- retiring Oracle data warehouse licenses / servers,
- retiring disk space / hardware,
- and saving CPU time with new hardware
This article which lists three high-ROI practices has been updated with new images and a few other minor fixes:
The Product Owner Simulation that I shared last summer has some minor updates based on a stronger emphasis on product vision. In particular, two 5 minute exercises before and after the Product Box exercise help to frame the concept of product vision and make it stronger.
Retrospectives are a key part of continuous improvement in Agile teams. The retrospective techniques that a team uses should be adjusted to the needs of the team. In a Scrum team, for example, the ScrumMaster will often decide on the techniques to use based on the current issues facing the team and then facilitate the retrospective for the team. There are some great resources which give you collections of tried-and-true retrospective techniques including Esther Derby’s book “Agile Retrospectives” and the amazing online tool “Retr-o-mat“. As an active consultant and trainer, I am always looking for new techniques to share with my clients. Sometimes, I even create a new one (or at least new to me). The “What Did You Learn” technique is new: I’ve been using it and testing it for a few years now to refine it.
What Did You Learn?
By itself, this is a powerful question. As part of my work with OpenAgile, I’ve been helping teams and organization to focus on learning as an even broader category than continuous improvement. The Learning Circle and the processes in OpenAgile help with focusing on learning. The question “what did you learn?” is very open ended, and can certainly work as an extremely simple type of retrospective in OpenAgile or in Scrum or other Agile methods. Often people like to have a little more structure and guidance so the “What Did You Learn?” retrospective technique provides four categories of learning for people to think about, share, and discuss within a team.
Setup for this retrospective is very simple: a flip chart or whiteboard divided into four sections or columns works fine, along with a piece of paper for each person in the retrospective, divided up the same way, and sufficient markers and pens for everyone. Here is a downloadable PDF version of the handout for the “What Did You Learn” retrospective.
The facilitator will also participate at various points if they are a member of the team (e.g. a ScrumMaster). It is easiest to do this with a group in-person, but can also be done reasonably well with video or teleconferencing.
The facilitator introduces the retrospective with a welcome and, if necessary, a recitation of the Retrospective Prime Directive. Then, the process is described to the group. Each of the categories of learning is also explained as follows:
There are three main stages in the retrospective as follows:
This is an excellent retrospective for a team that is going through a significant transition such as starting a new project, a major change in business direction for a product, or as a wrap up technique for sharing lessons learned with other parts of an organization. It is not a good technique for a brand new team that hasn’t worked together before as there will be little common ground for deciding on the importance of peoples’ various shared learning.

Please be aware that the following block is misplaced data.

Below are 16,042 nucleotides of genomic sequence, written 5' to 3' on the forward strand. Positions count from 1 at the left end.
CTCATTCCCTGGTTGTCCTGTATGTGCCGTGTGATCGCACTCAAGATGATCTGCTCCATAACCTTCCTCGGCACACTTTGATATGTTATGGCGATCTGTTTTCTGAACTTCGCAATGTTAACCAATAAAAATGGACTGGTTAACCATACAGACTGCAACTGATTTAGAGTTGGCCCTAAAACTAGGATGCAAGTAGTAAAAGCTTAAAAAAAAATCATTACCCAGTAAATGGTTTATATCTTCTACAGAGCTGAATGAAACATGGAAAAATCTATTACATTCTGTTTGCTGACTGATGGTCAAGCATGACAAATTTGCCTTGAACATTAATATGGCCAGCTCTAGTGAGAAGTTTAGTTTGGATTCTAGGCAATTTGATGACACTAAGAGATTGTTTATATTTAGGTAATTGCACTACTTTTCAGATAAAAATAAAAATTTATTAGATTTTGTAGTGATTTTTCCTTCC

This value is the hardest to do well.
In IT and high-tech, there is a “natural” prevailing culture that makes this first value incredibly difficult. This difficulty is rooted in traditional “scientific management“, but made even more so by a critical additional factor that is mostly invisible: techies solve problems with tools.
Management wants to define processes with clearly described activities, clear inputs and outputs, and clear sources and recipients of the activity (see the description of SIPOC for an explanation of this thinking). Techies build tools to automate these well-defined processes to improve their efficiency, quality and reliability.
Management creates organizational roles with detailed descriptions, detailed goals and detailed performance measurements (see the description of RACI for an explanation of this thinking). Techies build tools to carefully constrain people to these detailed roles to improve efficiency, quality and reliability.
Management has money. Techies want some of that money. So they build the tools to help management get what they really want: a completely automated organization of computers, machines and robots.
The culture of technology is to solve problems with individuals and interactions by introducing processes and tools. The culture of technology is (almost) inherently anti-Agile.
The culture of technology is to solve problems with individuals and interactions by introducing processes and tools. The culture of technology is (almost) inherently anti-Agile.
Individuals and Interactions
Let’s look at the first part of this value in a bit more depth. When we think about work, most of us work with other people. We bring our unique skills, personality and interests to work, and we work with other people who also bring unique skills, personality and interests. In a high-bureaucracy, high-technology work environment, it is easy to forget about all this uniqueness and instead objectify people. When people sense they are being objectified, mostly they feel bad about it. We want to be acknowledged as thinking, feeling, unique beings with agency. Objectification, no matter the source or the rationale, is depressing and de-humanizing. The Agile Manifesto implicitly recognizes this concept and asks us who follow the Manifesto to try to shift our value-focus.